Your views: On big country towns and draconian laws
Today, readers comment on how Adelaide is being left behind by small-town thinking, debate the need for harsher child sex offender laws and weigh in on the complicated problems in the Middle East.
Photo: Tony Lewis/InDaily
Commenting on the opinion piece: Adelaide’s size issue isn’t what we think
Having lived 22 years all up in Copenhagen from the mid 1990s and 10 years on an off in Adelaide since 2002 it is remarkable to see and have experienced the transformations that Copenhagen (nearly went bankrupt mid-90s) has undergone whilst the same cannot be said for Adelaide. Yes, some things have certainly improved here but when considering the amount of time it took to decide and the cost incurred it is hard not to be pessimistic about the future. Comparing these two cities hardly makes sense any longer… and the murmuring will say “but we don’t want it any other way” not realising what they are missing out on whilst maintaining the things that Adelaide are good at. Sigh. – Kenneth Abraham
David Washington’s article should be compulsory reading for everyone, and not least the Adelaide City Council and those in State Parliament. We are headed down a disastrous track unless we act. Adelaideans need to think as a city not a village. There’s so much pretence, so little facing up to reality. – J. Richard Green AM
Commenting on the story: ‘Draconian’ child sex offender laws ‘will result in injustice’: Lawyers speak up
This initiative by Malinauskas does not appear to be in response to any particular call for change. Everyone would prefer a system where the convicted do not re-offend, but if that is the case then why limit the scope of such laws to one niche of the criminal population?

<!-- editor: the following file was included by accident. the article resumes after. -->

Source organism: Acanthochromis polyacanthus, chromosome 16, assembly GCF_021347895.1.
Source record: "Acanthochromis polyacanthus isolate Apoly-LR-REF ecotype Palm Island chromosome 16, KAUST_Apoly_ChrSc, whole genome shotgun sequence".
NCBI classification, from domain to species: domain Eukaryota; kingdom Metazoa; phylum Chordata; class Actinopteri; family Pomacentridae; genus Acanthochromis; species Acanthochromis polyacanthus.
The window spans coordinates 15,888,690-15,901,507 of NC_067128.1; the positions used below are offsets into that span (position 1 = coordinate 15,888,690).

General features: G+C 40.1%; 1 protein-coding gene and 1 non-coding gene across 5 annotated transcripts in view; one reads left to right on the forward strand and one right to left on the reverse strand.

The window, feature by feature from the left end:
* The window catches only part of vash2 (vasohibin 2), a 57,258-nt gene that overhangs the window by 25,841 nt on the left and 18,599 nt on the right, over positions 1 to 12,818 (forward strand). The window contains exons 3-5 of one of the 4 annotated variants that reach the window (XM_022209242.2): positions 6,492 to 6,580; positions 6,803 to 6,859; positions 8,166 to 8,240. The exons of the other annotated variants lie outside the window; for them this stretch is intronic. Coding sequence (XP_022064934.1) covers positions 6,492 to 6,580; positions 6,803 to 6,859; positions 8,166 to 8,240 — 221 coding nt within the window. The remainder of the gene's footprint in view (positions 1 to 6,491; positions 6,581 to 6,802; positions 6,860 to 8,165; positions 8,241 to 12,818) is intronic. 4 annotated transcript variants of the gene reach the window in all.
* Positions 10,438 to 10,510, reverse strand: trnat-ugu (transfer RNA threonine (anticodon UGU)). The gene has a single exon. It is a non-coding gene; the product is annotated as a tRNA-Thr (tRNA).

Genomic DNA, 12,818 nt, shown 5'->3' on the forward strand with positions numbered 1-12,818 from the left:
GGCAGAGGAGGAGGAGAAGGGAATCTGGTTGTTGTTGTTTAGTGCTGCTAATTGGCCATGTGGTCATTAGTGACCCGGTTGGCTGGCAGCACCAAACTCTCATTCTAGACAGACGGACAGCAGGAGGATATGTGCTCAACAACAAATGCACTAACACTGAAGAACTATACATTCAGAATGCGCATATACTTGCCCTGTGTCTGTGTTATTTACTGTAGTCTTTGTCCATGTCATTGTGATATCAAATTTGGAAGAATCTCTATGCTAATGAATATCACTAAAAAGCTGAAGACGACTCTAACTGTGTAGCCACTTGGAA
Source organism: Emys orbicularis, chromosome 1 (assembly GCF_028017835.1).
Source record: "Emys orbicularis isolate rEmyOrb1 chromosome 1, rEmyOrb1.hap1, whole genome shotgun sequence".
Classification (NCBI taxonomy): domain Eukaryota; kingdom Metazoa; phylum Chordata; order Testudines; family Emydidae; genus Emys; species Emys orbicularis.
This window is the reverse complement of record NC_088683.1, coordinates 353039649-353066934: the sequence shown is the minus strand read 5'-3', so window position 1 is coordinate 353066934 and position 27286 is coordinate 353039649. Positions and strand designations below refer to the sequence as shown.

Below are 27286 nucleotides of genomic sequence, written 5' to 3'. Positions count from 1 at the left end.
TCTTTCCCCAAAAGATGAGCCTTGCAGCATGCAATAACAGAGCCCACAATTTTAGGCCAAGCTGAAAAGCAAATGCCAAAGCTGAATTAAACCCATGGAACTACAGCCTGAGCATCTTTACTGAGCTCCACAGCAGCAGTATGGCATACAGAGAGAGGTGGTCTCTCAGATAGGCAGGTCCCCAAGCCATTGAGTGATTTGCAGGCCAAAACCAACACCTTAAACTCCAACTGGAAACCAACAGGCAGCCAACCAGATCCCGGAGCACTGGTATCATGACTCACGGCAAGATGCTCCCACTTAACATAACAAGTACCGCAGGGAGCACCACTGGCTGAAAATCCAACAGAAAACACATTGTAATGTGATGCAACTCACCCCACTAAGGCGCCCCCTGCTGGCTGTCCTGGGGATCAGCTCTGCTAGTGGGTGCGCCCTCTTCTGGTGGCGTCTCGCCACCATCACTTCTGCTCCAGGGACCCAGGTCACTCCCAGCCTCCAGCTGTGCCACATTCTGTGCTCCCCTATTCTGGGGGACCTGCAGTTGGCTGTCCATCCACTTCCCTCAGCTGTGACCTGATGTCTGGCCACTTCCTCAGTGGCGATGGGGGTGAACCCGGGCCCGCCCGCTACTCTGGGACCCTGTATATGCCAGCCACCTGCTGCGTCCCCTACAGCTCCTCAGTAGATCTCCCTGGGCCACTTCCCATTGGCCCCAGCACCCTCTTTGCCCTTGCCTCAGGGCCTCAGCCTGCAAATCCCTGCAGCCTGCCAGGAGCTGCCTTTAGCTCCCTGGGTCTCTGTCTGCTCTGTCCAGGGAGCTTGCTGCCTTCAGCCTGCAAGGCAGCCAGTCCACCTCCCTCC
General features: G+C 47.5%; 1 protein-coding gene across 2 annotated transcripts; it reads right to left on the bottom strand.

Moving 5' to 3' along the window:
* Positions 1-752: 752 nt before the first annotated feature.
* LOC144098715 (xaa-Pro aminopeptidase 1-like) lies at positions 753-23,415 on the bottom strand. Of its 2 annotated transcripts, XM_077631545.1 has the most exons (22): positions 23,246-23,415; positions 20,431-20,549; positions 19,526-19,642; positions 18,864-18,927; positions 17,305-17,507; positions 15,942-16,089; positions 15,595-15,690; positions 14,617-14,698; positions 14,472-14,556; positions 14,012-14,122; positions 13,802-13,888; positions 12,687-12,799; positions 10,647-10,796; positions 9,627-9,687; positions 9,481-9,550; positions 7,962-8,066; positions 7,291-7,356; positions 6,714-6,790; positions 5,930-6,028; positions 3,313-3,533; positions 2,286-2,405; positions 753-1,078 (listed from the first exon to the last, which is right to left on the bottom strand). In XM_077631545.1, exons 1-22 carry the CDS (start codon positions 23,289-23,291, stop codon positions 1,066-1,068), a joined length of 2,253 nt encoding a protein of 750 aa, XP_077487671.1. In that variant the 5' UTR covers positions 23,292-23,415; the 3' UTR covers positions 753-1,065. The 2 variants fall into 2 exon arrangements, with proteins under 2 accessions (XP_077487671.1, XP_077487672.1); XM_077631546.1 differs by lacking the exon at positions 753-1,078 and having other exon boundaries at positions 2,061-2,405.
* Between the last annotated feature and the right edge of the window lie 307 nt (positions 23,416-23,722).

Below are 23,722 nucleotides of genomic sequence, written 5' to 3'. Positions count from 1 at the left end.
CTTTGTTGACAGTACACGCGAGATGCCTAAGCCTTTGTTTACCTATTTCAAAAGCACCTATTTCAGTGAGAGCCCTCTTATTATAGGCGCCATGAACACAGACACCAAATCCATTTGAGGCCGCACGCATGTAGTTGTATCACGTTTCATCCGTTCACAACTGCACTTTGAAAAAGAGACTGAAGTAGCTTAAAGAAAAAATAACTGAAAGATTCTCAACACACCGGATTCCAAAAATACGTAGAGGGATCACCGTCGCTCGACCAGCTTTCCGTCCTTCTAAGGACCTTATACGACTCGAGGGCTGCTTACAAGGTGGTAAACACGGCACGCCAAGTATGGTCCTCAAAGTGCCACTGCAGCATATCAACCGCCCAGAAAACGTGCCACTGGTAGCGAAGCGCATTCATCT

Surely the purpose of the proposed law is to protect the most vulnerable in our community, in which case it would be equally applicable to recidivist rapists, domestic abusers, financial swindlers, etc.
It begs the question: are paedophiles simply an easy political win for such draconian (Malinauskas’ words) laws? Maybe there is more to come if Malinauskas can get these laws through, or perhaps it is a “tough on crims” distraction from a failure to stop the ramping. Either way, it appears to be a policy in want of an escalating threat. – Paul McKinnon
These laws are long overdue! Maybe the legal profession who believe this is unfair can supply figures as to the number of sex offenders who do not reoffend. As to judicial discretion, maybe this should be reined in as well! How often have we seen ridiculous sentences which do not take into account community expectations? The legal profession and the judiciary have been out of touch with the real world for far too long! – Edward Jaeger
Commenting on the analysis story: Israel-Palestinian conflict: is the two-state solution now dead?
What is the alternative to a two-state solution? One secular state with equal rights for all, which would include, amongst other things, the right of return for all displaced Palestinians? Very unlikely indeed, less likely, in fact, than a two-state outcome. So what’s left? The status quo, an apartheid state with cycles of violence, similar to or even worse than what we have seen in the last four months? How awful is that?
Netanyahu and his right-wing government have led the country up a blind alley with no good way out. Only when they have been removed will there be a slim chance for a just resolution. – John Guy
Israel dismantled its settlements and withdrew from the Gaza Strip in 2005, leaving a completely autonomous Palestinian ‘state’ (even if not one recognised by the international community). Well, that worked well, didn’t it: rocket attacks, suicide bombers, border riots, arson via fire bombs, street stabbings, car rammings etc.
Why on earth would they do the same thing again and leave themselves open to a similar response? No thanks. People also forget that Jordan was created as an Arab state at about the same time as Israel came into being. There’s your two-state solution. – Julie Paul